Being able to prussik up a rope is such an important technique to know, understand and be practised in if you are going alpine mountaineering, which includes glacier travel. In a crevasse rescue scenario, if you find yourself down in a crevasse and un-harmed, you need to be actively trying to get yourself out and the easiest way to do this is by prussiking up a rope. You can't assume that the person who has arrested your fall, and who is now holding your weight in the snow on top of the crevasse, is able to find snow good enough to construct a snow belay, or hasn't dropped their ice axe in the process of holding you and now can't reach the axe to do very much.
Note - If you’re wearing a rucksack at this point then you’ll feel it pulling you over backwards, it’s may be heavy and uncomfortable when you start prussiking. Take the rucksack off and hang it from the rope below you, by simply tying a figure 8 and clipping it into it. The added benefit of doing this is that it keeps the rope tight, and so when you un-weight your foot stirrup and then slide the ‘French’ prussik up the rope, it’s much easier to do one-handed.
Now slide the lower ‘French’ prussik almost up to meet the ‘classic’ prussik, then put a foot in the bottom of the long sling and gently weight it.
Now reach up the rope above you as high as you can and hold it, and at the same time as you pull up, stand in the foot stirrup and push down with your leg. This should allow you to stand up in the foot stirrup with a straight leg. If the foot stirrup is the correct length, then this process will have un-weighted the ‘classic’ prussik, allowing you to slide up the rope so that it comes tight again.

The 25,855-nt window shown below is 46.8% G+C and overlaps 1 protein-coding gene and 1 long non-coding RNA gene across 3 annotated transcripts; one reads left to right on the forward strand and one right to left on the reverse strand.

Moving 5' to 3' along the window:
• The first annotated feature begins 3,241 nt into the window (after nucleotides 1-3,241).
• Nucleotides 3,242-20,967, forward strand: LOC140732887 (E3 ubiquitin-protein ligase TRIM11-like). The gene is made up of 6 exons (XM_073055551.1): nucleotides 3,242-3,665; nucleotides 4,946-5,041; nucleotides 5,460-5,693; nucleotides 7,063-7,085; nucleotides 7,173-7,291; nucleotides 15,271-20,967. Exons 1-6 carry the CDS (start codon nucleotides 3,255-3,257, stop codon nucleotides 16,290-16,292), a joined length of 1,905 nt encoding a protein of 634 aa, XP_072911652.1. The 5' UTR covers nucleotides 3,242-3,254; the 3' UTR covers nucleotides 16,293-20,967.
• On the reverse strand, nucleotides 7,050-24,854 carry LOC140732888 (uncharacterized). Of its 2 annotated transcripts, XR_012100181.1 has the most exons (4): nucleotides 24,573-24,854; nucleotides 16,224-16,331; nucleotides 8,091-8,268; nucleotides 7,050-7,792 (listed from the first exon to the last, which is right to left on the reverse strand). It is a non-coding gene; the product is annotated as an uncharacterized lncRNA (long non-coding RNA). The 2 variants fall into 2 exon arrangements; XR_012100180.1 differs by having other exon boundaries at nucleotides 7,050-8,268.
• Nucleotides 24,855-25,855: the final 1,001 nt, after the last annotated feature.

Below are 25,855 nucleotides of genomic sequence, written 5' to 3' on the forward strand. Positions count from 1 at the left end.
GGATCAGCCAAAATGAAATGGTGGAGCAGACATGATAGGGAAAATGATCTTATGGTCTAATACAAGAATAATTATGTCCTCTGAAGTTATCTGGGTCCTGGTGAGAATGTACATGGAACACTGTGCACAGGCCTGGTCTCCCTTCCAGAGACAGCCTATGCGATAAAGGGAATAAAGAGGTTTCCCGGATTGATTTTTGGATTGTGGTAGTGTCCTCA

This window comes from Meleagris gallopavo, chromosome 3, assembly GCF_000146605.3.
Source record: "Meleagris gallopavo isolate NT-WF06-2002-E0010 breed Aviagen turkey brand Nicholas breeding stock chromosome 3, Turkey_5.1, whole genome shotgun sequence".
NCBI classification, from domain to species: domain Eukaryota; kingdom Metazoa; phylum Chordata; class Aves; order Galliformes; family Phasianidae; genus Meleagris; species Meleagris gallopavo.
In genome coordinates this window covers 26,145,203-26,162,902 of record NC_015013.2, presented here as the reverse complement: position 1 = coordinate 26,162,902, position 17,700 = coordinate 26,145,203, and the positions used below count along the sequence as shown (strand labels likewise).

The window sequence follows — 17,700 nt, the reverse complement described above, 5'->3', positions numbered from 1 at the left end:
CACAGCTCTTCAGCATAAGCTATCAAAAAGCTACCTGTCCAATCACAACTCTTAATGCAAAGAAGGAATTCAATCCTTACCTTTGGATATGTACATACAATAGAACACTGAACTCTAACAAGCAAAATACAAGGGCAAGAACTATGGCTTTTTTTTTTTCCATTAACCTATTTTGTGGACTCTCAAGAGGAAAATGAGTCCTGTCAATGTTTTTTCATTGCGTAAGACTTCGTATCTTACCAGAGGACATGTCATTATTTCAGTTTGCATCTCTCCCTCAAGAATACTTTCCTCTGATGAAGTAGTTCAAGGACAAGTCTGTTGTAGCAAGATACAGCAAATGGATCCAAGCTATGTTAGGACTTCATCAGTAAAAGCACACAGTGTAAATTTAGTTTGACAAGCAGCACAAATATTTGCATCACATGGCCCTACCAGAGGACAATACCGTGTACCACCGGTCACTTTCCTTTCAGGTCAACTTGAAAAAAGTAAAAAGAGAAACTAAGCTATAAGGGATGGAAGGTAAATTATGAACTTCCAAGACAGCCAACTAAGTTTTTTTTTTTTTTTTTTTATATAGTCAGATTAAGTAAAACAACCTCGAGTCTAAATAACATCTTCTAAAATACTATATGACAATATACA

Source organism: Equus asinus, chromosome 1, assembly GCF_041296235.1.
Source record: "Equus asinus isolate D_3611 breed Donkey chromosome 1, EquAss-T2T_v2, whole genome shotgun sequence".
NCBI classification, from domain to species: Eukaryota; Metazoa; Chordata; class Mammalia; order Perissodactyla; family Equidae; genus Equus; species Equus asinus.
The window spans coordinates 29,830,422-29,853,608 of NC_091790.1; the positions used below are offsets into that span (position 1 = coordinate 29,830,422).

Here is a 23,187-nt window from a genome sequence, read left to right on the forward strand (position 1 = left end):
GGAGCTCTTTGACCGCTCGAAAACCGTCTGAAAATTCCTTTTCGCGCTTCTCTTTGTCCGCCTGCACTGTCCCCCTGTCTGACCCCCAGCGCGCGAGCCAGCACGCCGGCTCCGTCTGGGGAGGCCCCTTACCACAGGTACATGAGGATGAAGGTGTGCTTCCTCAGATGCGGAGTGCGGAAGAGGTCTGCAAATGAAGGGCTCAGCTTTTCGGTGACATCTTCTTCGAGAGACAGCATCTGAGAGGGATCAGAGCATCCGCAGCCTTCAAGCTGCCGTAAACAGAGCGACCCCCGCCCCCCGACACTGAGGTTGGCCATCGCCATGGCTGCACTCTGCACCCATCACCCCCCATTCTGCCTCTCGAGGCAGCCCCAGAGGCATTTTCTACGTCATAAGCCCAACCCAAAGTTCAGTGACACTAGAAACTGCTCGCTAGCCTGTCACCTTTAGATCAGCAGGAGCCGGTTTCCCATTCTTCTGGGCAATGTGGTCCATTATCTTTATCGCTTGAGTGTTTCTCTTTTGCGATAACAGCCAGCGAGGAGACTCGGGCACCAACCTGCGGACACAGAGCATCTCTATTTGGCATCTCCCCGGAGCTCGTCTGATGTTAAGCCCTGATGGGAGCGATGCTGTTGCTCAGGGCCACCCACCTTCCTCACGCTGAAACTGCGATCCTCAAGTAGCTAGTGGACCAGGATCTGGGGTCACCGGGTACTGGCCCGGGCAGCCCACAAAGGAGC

Once again, sit back in the ‘classic’ prussik and you should be 6 inches higher up the rope than you were before.
If the foot stirrup (long sling) is too long, then when you stand up in it, you won’t be able to un-weight the ‘classic’ prussik to then be able to slide it up the rope. A small adjustment is needed and will be different for each person, but either tie a knot part way up the sling to shorten it or if you’re wearing mountain boots, a few wraps around the boot will also adjust the sling length making it shorter.
Continue to stand up in the foot stirrup - un-weighting the ‘classic’ prussik - slide the ‘classic prussik up the rope until tight - put your weight back on the ‘classic’ prussik and sit back - slide the un-weighted ‘French’ prussik up the rope to almost meet the ‘classic’ prussik - stand in the foot stirrup and repeat!
Backing up the prussiks in case of a failure
This is a really important part of the system and needs to be done once you’ve moved up the rope a few metres.
Simply, reach down to the rope below the ‘French’ prussik and pull up a loop. In the loop of rope tie a ‘clove-hitch’ and clip that into a screw-gate karabiner and then into your harness loop.
Now if your ‘classic’ prussik fails, you’ll still be attached and secure on the rope.
As you prussik up the rope (every couple of metres) stop, and just run the distance you’ve travelled through the ‘clove-hitch’ which will keep it about a metre away from the ‘French prussik’ and you secure on the rope. By running the rope through the ‘clove-hitch’ rather than unclipping and re-tying, it’s a much safer and easier process.
The system is exactly the same when using a mechanical camming/friction device such as a Wild Country Ropeman, all you need to do is switch out the ‘classic’ prussik for this device as shown below.